Ukrainian and Russian officials will meet again next week in an effort to settle their dispute over natural gas supplies that threatens to leave Ukraine short of heating fuel for the coming winter. VOA’s Al Pessin reports from London the dispute is complex, and has both economic and geopolitical dimensions.
Video

Video Smugglers Offer Cheap Passage From Turkey to Syria

Smugglers in Turkey offer a relatively cheap passage across the border into Syria. Ankara has stepped up efforts to stem the flow of foreign fighters who want to join Islamic State militants fighting for control of the Syrian border city of Kobani. But porous borders and border guards who can be bribed make illegal border crossings quite easy. Zlatica Hoke has more.
Video

Video China Political Meeting Seeks to Improve Rule of Law

China’s communist leaders will host a top level political meeting this week, called the Fourth Plenum, and for the first time in the party’s history, rule of law will be a key item on the agenda. Analysts and Chinese media reports say the meetings could see the approval of long-awaited measures aimed at giving courts more independence and include steps to enhance an already aggressive and high-reaching anti-corruption drive. VOA’s Bill Ide has more from Beijing.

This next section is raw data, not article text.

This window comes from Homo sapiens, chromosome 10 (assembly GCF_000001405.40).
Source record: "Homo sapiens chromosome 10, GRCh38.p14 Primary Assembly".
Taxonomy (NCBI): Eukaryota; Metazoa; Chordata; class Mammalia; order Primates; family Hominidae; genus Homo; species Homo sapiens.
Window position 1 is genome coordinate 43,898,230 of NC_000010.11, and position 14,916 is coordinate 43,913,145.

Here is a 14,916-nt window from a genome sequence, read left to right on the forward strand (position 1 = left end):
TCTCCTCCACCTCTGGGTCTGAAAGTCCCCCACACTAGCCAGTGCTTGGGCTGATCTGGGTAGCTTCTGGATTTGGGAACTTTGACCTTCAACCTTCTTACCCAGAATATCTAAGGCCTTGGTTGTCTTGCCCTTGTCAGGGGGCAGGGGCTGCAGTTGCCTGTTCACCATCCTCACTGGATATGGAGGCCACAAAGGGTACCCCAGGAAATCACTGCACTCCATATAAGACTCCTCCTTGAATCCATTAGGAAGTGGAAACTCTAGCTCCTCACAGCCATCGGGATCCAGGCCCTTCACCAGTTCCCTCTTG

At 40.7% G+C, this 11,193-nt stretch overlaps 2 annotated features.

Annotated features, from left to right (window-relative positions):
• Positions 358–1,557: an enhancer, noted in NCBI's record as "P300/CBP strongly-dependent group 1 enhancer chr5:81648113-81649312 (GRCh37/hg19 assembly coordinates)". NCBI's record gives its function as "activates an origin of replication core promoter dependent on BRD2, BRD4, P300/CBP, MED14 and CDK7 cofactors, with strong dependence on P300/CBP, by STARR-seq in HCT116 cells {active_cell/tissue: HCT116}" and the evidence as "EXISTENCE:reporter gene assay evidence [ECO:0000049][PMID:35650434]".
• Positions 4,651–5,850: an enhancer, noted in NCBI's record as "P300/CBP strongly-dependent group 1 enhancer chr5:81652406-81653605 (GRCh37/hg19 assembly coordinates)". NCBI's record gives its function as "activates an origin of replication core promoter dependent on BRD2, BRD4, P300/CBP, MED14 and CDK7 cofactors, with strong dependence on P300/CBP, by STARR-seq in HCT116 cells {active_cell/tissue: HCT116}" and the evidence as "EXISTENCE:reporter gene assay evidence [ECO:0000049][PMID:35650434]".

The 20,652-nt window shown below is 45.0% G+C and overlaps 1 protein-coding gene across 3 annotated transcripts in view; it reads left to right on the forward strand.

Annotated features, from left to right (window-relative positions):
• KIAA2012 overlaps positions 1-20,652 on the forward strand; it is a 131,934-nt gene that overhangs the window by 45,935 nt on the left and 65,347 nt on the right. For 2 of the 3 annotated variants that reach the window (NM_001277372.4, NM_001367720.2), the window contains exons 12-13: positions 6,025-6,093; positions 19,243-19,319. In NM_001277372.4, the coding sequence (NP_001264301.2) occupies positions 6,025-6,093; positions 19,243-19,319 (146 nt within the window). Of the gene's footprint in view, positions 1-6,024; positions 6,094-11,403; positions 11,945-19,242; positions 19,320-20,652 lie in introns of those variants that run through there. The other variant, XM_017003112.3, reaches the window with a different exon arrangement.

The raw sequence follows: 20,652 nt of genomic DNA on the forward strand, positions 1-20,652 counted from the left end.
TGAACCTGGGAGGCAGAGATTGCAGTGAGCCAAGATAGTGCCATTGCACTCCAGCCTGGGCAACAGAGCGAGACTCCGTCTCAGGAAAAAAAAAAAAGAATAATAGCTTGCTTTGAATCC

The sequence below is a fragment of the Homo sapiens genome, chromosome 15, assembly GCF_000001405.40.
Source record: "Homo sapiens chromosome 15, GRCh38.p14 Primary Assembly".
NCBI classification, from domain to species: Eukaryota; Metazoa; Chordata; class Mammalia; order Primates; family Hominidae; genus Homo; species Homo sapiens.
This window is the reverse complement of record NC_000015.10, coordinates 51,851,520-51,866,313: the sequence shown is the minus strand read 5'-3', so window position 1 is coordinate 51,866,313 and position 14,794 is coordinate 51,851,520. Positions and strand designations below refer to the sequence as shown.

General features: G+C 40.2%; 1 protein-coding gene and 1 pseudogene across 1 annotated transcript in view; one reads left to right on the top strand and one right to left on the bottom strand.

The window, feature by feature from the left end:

Video

Video After Decades of Pressure, Luxembourg Drops Bank Secrecy Rules

European Union finance ministers have reached a breakthrough agreement that will make it more difficult for tax cheats to hide their money. The new legislation, which had been blocked for years by countries with a reputation as tax havens, was approved last week after Luxembourg and Austria agreed to lift their vetoes. But as Mil Arcega reports, it doesn’t mean tax cheats have run out of places to keep their money hidden.
Video

Video Kobani Refugees Welcome, Turkey Criticizes, US Airdrop

Residents of Kobani in northern Syria have welcomed the airdrop of weapons, ammunition and medicine to Kurdish militia who are resisting the seizure of their city by Islamic State militants. The Turkish government, however, has criticized the operation. VOA’s Scott Bobb reports from southeastern Turkey, across the border from Kobani.
Video

Video US ‘Death Cafes’ Put Focus on the Finale

In contemporary America, death usually is a topic to be avoided. But the growing “death café” movement encourages people to discuss their fears and desires about their final moments. VOA’s Jerome Socolovsky reports.
Video

Video Ebola Orphanage Opens in Sierra Leone

Sierra Leone's first Ebola orphanage has opened in the Kailahun district. Hundreds of children orphaned since the beginning of the Ebola outbreak face stigma and rejection with nobody to care for them. Adam Bailes reports for VOA about a new interim care center that's aimed at helping the growing number of children affected by Ebola.

All About America

AppleAndroid